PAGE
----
The Oxford India Centre for Sustainable Development celebrated Mahatma Gandhi’s 150th birth anniversary by discussing his relevance to challenges of sustainability today. Gandhi was one of the great leaders of the 20th century.
At the event, the panellists discussed whether Gandhi’s writings and philosophy could inform political action in the age of climate strikes and sustainable development goals.
Addressing this question, Lord Bhikhu Parekh, the British political theorist, contended that while Gandhi would have been sympathetic to some of the goals of sustainable development, he would also have offered a moral critique of it.
The term ‘sustainable development’ has been framed around the idea that the needs of future generations should not be compromised to meet the needs of the present. Gandhi would have been skeptical of this definition, said Lord Parekh, as he would have questioned whether the needs of future generations could be anticipated at all. Gandhi would have instead vouched for a definition based on concrete, worthwhile goals to reduce the needs of the present.
Second, Gandhi would have probed the moral aspects of sustainability. He would have argued that just because a need can be technologically sustained, does not mean that it should be sustained at all, said Lord Parekh. For example, he would have questioned the need for people to own several private cars when walking was always an option.
Expanding further on this aspect, Professor Vinita Damodaran, historian of modern India at the University of Sussex, said that Gandhi’s vision of India is extremely relevant at a time when the country is prioritizing economic growth through mega development projects. Gandhi had characterized modern, industrial civilization as ‘satanic’, she said, and he felt that the industrial economy could only be resisted by drawing upon the multiple knowledge systems of India, including matrilineal, feminist traditions.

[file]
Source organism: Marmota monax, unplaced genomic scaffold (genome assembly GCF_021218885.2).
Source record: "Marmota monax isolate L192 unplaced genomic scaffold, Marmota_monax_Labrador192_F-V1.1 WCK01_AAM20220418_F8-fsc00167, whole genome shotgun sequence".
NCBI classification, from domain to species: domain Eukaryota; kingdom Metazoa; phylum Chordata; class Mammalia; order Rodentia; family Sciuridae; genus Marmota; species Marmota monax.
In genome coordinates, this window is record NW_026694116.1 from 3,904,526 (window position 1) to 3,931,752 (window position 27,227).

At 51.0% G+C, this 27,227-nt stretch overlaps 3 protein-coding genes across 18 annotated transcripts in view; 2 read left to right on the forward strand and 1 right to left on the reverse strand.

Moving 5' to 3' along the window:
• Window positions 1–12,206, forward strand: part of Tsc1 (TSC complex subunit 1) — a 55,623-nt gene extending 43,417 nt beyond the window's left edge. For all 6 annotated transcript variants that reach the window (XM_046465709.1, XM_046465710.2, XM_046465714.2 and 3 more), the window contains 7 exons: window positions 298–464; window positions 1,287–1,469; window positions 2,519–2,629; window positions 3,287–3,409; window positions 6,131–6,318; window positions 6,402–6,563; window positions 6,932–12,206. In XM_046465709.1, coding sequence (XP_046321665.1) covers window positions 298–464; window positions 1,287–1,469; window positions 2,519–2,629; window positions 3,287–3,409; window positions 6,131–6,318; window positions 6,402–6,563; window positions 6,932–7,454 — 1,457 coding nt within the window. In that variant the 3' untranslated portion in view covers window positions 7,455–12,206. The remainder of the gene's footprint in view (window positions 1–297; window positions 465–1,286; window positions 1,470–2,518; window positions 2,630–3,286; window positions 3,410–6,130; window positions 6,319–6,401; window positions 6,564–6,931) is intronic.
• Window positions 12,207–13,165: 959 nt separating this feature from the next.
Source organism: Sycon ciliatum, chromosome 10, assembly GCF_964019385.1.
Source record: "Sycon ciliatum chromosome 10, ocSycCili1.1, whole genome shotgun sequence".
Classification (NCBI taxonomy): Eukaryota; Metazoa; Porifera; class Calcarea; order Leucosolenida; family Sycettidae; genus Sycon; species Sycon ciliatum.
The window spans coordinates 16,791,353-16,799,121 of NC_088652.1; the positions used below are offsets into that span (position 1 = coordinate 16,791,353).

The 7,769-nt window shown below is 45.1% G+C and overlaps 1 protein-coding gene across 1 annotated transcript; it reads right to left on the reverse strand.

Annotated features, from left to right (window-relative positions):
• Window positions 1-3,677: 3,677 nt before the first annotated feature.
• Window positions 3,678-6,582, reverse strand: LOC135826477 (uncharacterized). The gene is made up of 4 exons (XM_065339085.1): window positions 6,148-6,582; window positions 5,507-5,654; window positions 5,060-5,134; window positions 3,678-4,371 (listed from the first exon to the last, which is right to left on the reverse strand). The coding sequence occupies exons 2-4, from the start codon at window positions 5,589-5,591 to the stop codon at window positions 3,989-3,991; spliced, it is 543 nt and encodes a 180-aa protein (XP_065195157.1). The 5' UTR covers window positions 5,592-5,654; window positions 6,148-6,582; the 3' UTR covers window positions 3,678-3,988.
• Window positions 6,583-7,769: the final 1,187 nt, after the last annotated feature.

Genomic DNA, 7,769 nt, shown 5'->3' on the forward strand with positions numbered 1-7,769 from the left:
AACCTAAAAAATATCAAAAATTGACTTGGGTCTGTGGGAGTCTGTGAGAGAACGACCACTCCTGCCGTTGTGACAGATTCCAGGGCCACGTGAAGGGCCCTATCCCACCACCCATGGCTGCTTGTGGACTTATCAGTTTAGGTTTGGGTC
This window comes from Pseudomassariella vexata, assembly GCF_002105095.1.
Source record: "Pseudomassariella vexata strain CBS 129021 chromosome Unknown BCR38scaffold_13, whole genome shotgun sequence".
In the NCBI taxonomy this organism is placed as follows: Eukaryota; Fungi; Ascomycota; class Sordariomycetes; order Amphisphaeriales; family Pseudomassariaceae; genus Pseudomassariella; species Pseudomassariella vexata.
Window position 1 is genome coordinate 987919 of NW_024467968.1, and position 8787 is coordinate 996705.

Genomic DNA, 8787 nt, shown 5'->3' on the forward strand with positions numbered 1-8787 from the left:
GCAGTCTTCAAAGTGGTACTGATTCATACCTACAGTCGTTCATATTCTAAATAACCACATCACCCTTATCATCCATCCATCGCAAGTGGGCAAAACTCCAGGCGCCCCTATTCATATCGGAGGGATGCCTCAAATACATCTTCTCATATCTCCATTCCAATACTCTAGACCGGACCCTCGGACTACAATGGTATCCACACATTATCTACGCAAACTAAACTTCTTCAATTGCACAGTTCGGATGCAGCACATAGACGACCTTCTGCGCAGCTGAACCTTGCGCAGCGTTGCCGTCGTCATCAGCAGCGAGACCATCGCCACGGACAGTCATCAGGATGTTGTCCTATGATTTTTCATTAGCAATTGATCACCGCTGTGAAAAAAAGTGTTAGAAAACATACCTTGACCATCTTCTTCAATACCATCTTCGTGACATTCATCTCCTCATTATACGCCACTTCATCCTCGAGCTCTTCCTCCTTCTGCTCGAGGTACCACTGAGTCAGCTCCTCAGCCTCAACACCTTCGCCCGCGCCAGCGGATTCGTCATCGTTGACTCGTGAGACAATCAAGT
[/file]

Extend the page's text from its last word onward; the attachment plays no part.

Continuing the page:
Gandhi’s idea of living in harmony with nature began and ended with village life, rather than amid forests and wilderness, said Professor Damodaran. Even so, Gandhian forms of resistance have been used by several forest-dwellers to assert their rights over forest resources, such as the non-violent Chipko movement, which was aimed at forest conservation in Uttarakhand. “Recuperating Gandhi and the multiple traditions of India is one way in which an imagining of new India can be conceived,” she said.
The panel went on to discuss the sustainability of Gandhian forms of resistance. Professor Mukulika Banerjee of the London School of Economics examined how Gandhi’s political action primarily relied on the self.
Satyagraha and non-violence embodied self-restraint and discipline. Satyagraha was a series of experiments that was responsive to its own mistakes, correcting itself and trying again.
Professor Banerjee said that one of the strongest movements of Gandhian non-violence was by the Pashtuns of the north-west frontier of British India. Even though the Pashtuns have often been romanticized as the essence of masculinity, they resisted colonial rule through a non-violent movement based on patience and self-restraint.
Finally, the panel discussed the relevance of Gandhian philosophy to climate action at the national level and individual level. Dr Radhika Khosla, research director at the Oxford Indian Centre for Sustainable Development said that India is undergoing a massive urban transition, where questions arise about the extent to which the country will adopt the western pathways of high carbon growth.
The scale of transition poses a significant trade-off between ensuring quality of life and protecting the environment – for example, the use of urban energy demand will pose a challenge. In such a scenario, Gandhi’s writings lend focus to the need to regulate energy demand. It pushes us to focus on solutions that exist in everyday life, and for individual shifts away from excessive consumption.
The panel discussion took place on 23rd October at Somerville College, Oxford.